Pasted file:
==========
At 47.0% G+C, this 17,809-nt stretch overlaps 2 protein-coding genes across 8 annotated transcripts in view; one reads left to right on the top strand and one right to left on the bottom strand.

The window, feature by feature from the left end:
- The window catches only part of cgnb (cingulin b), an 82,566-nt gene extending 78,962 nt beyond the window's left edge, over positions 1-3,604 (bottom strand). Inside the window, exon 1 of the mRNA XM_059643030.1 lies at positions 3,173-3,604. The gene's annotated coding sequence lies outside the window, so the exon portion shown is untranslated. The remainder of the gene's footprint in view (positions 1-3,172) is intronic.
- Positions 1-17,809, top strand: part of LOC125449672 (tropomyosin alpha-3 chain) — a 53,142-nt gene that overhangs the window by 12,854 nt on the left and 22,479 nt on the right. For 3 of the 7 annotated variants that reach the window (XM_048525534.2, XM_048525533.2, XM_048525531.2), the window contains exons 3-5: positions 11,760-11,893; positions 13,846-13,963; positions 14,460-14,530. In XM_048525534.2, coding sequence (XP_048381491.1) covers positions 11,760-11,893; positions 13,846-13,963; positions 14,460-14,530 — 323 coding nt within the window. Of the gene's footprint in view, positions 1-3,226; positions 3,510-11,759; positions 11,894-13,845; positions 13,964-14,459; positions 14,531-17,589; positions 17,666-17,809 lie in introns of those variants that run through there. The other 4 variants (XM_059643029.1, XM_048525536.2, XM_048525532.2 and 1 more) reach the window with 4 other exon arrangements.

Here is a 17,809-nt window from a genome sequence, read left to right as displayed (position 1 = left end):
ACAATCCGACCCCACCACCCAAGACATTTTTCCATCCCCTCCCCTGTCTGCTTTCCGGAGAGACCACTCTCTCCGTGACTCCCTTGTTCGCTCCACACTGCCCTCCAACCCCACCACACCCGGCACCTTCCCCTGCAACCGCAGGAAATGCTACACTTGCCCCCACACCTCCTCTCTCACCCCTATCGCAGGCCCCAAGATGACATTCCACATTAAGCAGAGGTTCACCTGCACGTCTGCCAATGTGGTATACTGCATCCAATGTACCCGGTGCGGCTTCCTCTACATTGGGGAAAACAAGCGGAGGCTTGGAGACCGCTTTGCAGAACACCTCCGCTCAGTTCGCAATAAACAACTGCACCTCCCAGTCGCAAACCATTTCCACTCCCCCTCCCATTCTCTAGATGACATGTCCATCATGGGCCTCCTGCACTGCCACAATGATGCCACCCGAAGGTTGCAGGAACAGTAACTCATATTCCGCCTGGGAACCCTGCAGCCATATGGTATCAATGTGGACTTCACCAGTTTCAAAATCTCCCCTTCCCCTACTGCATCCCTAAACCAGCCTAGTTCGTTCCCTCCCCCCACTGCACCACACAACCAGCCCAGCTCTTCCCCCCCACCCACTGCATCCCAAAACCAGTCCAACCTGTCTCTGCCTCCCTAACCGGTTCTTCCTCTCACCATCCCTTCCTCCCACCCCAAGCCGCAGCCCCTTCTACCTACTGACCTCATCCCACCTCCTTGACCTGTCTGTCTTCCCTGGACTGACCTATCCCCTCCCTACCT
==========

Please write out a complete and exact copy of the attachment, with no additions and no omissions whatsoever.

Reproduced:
At 47.0% G+C, this 17,809-nt stretch overlaps 2 protein-coding genes across 8 annotated transcripts in view; one reads left to right on the top strand and one right to left on the bottom strand.

The window, feature by feature from the left end:
- The window catches only part of cgnb (cingulin b), an 82,566-nt gene extending 78,962 nt beyond the window's left edge, over positions 1-3,604 (bottom strand). Inside the window, exon 1 of the mRNA XM_059643030.1 lies at positions 3,173-3,604. The gene's annotated coding sequence lies outside the window, so the exon portion shown is untranslated. The remainder of the gene's footprint in view (positions 1-3,172) is intronic.
- Positions 1-17,809, top strand: part of LOC125449672 (tropomyosin alpha-3 chain) — a 53,142-nt gene that overhangs the window by 12,854 nt on the left and 22,479 nt on the right. For 3 of the 7 annotated variants that reach the window (XM_048525534.2, XM_048525533.2, XM_048525531.2), the window contains exons 3-5: positions 11,760-11,893; positions 13,846-13,963; positions 14,460-14,530. In XM_048525534.2, coding sequence (XP_048381491.1) covers positions 11,760-11,893; positions 13,846-13,963; positions 14,460-14,530 — 323 coding nt within the window. Of the gene's footprint in view, positions 1-3,226; positions 3,510-11,759; positions 11,894-13,845; positions 13,964-14,459; positions 14,531-17,589; positions 17,666-17,809 lie in introns of those variants that run through there. The other 4 variants (XM_059643029.1, XM_048525536.2, XM_048525532.2 and 1 more) reach the window with 4 other exon arrangements.

Here is a 17,809-nt window from a genome sequence, read left to right as displayed (position 1 = left end):
ACAATCCGACCCCACCACCCAAGACATTTTTCCATCCCCTCCCCTGTCTGCTTTCCGGAGAGACCACTCTCTCCGTGACTCCCTTGTTCGCTCCACACTGCCCTCCAACCCCACCACACCCGGCACCTTCCCCTGCAACCGCAGGAAATGCTACACTTGCCCCCACACCTCCTCTCTCACCCCTATCGCAGGCCCCAAGATGACATTCCACATTAAGCAGAGGTTCACCTGCACGTCTGCCAATGTGGTATACTGCATCCAATGTACCCGGTGCGGCTTCCTCTACATTGGGGAAAACAAGCGGAGGCTTGGAGACCGCTTTGCAGAACACCTCCGCTCAGTTCGCAATAAACAACTGCACCTCCCAGTCGCAAACCATTTCCACTCCCCCTCCCATTCTCTAGATGACATGTCCATCATGGGCCTCCTGCACTGCCACAATGATGCCACCCGAAGGTTGCAGGAACAGTAACTCATATTCCGCCTGGGAACCCTGCAGCCATATGGTATCAATGTGGACTTCACCAGTTTCAAAATCTCCCCTTCCCCTACTGCATCCCTAAACCAGCCTAGTTCGTTCCCTCCCCCCACTGCACCACACAACCAGCCCAGCTCTTCCCCCCCACCCACTGCATCCCAAAACCAGTCCAACCTGTCTCTGCCTCCCTAACCGGTTCTTCCTCTCACCATCCCTTCCTCCCACCCCAAGCCGCAGCCCCTTCTACCTACTGACCTCATCCCACCTCCTTGACCTGTCTGTCTTCCCTGGACTGACCTATCCCCTCCCTACCT